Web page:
Is this then the beginning of the rejuvenation of the European Commission? Given the scandal surrounding the resignation of Jacques Santer, the former Commission President, and his 19 colleagues amid charges of corruption and mismanagement, it would be pleasant to think so.
When Mr Prodi becomes President of the Commission he will know that it is for one overriding reason: to clean up the mess so that the prospects of further European co-operation become more than just a theoretical possibility. Tony Blair has been among Mr Prodi's firmest backers because the Labour Party cannot afford more scandals emerging from Brussels if its project for the realignment of its position in Europe is to become practicable. The campaign for sterling's entry to the euro begins today.
What has emerged from the Commission's debacle is that bureaucrats felt that they were untouchable by the member states, let alone the MEPs. Mr Prodi will have to start by opening windows and doors and letting in the light of reality. At the same time there must be an attempt to solve the problem of a confusion of powers between the member states, the Parliament and the Commission.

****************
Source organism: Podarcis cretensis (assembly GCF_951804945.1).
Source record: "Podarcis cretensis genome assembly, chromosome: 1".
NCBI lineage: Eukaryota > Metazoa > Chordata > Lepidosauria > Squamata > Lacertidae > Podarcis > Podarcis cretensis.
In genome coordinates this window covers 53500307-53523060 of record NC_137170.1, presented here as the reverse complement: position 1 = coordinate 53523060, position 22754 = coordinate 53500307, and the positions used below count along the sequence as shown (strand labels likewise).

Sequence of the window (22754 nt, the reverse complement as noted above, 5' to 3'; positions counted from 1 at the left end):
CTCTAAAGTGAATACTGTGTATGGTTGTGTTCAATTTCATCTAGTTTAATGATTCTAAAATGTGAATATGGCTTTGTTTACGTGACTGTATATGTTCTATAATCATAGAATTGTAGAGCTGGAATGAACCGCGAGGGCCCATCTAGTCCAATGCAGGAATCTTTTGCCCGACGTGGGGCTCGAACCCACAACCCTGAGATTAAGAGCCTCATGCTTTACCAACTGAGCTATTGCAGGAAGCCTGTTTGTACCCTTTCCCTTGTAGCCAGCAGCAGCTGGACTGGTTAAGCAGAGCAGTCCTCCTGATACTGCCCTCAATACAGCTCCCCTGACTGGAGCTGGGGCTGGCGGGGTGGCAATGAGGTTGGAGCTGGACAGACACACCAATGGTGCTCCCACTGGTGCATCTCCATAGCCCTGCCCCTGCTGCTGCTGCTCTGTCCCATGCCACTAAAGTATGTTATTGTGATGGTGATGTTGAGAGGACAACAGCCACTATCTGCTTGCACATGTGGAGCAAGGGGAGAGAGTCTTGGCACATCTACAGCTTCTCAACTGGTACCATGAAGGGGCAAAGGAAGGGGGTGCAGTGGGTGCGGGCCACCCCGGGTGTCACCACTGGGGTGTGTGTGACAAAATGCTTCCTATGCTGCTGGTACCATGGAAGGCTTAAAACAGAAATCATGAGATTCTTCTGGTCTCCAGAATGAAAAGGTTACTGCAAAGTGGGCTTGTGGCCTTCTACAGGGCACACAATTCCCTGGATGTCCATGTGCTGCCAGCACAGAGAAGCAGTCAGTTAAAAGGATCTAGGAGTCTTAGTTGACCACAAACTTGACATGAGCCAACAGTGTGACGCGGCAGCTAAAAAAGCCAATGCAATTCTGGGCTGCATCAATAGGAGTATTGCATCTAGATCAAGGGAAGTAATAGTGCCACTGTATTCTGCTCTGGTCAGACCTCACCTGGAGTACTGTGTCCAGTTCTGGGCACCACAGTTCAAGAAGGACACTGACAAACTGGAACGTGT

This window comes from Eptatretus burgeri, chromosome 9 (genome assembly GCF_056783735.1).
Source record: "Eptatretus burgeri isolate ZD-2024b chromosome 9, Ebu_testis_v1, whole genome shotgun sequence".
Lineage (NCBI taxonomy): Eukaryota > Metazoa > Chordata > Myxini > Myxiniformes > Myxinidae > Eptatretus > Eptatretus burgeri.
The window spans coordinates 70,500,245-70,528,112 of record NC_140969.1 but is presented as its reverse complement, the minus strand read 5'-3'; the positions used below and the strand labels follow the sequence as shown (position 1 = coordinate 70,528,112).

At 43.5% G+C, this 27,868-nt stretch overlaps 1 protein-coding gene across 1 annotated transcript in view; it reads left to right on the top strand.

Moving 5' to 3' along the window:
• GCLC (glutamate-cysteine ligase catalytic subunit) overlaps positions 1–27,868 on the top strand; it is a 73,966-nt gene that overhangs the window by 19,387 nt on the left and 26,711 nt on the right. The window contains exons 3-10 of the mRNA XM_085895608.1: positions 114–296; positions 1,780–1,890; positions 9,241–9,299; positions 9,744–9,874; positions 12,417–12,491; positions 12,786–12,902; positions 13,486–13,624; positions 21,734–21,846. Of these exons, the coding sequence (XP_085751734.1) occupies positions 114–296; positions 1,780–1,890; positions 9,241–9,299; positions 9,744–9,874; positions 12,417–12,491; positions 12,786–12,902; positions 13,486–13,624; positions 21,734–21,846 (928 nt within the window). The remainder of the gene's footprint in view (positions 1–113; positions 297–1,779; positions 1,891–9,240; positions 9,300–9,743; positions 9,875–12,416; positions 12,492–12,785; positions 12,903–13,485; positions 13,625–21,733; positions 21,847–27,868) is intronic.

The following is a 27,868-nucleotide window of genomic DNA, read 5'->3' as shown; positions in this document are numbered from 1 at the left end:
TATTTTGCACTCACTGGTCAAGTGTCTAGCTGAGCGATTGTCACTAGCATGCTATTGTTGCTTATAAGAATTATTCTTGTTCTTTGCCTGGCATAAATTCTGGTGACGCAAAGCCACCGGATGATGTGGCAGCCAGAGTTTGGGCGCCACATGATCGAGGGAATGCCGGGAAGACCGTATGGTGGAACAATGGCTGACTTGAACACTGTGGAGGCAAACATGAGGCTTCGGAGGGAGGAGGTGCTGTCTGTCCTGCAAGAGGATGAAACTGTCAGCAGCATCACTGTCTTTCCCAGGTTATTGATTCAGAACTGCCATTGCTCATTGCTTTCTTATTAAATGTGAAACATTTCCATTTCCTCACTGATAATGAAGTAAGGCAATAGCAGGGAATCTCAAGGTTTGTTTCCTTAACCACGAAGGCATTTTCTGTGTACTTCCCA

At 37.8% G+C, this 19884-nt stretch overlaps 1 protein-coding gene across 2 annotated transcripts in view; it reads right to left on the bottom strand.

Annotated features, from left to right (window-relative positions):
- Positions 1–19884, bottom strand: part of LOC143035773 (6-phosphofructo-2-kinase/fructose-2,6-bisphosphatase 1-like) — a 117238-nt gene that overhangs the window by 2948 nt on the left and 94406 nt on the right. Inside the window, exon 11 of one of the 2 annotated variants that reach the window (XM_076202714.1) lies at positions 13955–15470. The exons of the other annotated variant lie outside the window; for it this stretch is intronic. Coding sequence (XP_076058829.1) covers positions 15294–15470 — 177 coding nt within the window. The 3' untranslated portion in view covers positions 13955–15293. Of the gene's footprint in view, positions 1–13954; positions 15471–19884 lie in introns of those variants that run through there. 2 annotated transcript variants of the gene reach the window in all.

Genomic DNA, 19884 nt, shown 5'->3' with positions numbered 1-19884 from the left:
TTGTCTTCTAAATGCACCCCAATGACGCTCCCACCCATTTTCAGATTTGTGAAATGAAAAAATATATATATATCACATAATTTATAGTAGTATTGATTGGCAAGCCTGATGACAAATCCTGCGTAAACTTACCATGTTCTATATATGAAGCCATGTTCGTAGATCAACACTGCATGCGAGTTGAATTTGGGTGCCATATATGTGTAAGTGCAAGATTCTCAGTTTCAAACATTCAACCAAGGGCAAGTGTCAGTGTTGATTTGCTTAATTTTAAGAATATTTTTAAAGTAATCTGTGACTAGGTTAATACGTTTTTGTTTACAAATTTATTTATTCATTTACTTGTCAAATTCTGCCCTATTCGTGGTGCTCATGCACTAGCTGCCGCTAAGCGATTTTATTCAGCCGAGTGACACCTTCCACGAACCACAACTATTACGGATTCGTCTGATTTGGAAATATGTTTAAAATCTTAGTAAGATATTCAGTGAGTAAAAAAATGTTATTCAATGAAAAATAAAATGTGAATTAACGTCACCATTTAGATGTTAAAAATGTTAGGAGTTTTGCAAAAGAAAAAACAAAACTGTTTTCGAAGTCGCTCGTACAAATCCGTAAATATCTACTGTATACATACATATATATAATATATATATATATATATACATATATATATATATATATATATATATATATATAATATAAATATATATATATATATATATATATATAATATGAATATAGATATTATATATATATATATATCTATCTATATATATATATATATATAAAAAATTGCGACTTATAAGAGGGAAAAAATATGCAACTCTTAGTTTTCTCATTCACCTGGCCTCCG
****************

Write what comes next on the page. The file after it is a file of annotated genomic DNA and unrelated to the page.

For example, the European working time directive sets a maximum of 48 hours on the working week, but it exempts young doctors, among others. The confusion this causes highlights the problem of who rules Europe. The Commission should allow member states to set maximum hours on exempted issues in line with the needs of national policy. Institutional reform will come with time, but we need to clean out the corrupt bureaucrats immediately.Reuse content